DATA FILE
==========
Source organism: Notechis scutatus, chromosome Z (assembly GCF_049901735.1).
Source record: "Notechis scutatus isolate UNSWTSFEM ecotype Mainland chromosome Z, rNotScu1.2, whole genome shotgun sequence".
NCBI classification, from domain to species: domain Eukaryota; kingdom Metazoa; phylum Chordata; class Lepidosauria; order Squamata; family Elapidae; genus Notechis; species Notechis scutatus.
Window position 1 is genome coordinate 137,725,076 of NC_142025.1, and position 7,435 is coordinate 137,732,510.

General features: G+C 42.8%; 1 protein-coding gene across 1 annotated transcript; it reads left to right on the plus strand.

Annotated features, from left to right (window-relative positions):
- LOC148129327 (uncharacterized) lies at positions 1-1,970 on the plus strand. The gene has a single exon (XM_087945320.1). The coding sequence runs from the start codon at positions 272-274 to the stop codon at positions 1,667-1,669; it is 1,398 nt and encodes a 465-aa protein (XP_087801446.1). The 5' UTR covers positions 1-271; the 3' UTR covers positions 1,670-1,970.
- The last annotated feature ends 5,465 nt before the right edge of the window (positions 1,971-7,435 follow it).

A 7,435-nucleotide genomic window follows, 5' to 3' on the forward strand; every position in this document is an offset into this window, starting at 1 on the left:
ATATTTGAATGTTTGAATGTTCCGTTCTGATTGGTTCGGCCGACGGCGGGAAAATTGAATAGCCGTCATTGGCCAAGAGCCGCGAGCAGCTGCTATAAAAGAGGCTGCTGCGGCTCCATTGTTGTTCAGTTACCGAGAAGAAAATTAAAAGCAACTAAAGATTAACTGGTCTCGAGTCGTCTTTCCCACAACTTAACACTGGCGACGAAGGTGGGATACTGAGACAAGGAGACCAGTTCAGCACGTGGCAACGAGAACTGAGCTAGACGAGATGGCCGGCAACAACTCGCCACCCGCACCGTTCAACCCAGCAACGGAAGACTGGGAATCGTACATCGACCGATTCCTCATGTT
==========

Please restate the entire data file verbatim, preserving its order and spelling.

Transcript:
Source organism: Notechis scutatus, chromosome Z (assembly GCF_049901735.1).
Source record: "Notechis scutatus isolate UNSWTSFEM ecotype Mainland chromosome Z, rNotScu1.2, whole genome shotgun sequence".
NCBI classification, from domain to species: domain Eukaryota; kingdom Metazoa; phylum Chordata; class Lepidosauria; order Squamata; family Elapidae; genus Notechis; species Notechis scutatus.
Window position 1 is genome coordinate 137,725,076 of NC_142025.1, and position 7,435 is coordinate 137,732,510.

General features: G+C 42.8%; 1 protein-coding gene across 1 annotated transcript; it reads left to right on the plus strand.

Annotated features, from left to right (window-relative positions):
- LOC148129327 (uncharacterized) lies at positions 1-1,970 on the plus strand. The gene has a single exon (XM_087945320.1). The coding sequence runs from the start codon at positions 272-274 to the stop codon at positions 1,667-1,669; it is 1,398 nt and encodes a 465-aa protein (XP_087801446.1). The 5' UTR covers positions 1-271; the 3' UTR covers positions 1,670-1,970.
- The last annotated feature ends 5,465 nt before the right edge of the window (positions 1,971-7,435 follow it).

A 7,435-nucleotide genomic window follows, 5' to 3' on the forward strand; every position in this document is an offset into this window, starting at 1 on the left:
ATATTTGAATGTTTGAATGTTCCGTTCTGATTGGTTCGGCCGACGGCGGGAAAATTGAATAGCCGTCATTGGCCAAGAGCCGCGAGCAGCTGCTATAAAAGAGGCTGCTGCGGCTCCATTGTTGTTCAGTTACCGAGAAGAAAATTAAAAGCAACTAAAGATTAACTGGTCTCGAGTCGTCTTTCCCACAACTTAACACTGGCGACGAAGGTGGGATACTGAGACAAGGAGACCAGTTCAGCACGTGGCAACGAGAACTGAGCTAGACGAGATGGCCGGCAACAACTCGCCACCCGCACCGTTCAACCCAGCAACGGAAGACTGGGAATCGTACATCGACCGATTCCTCATGTT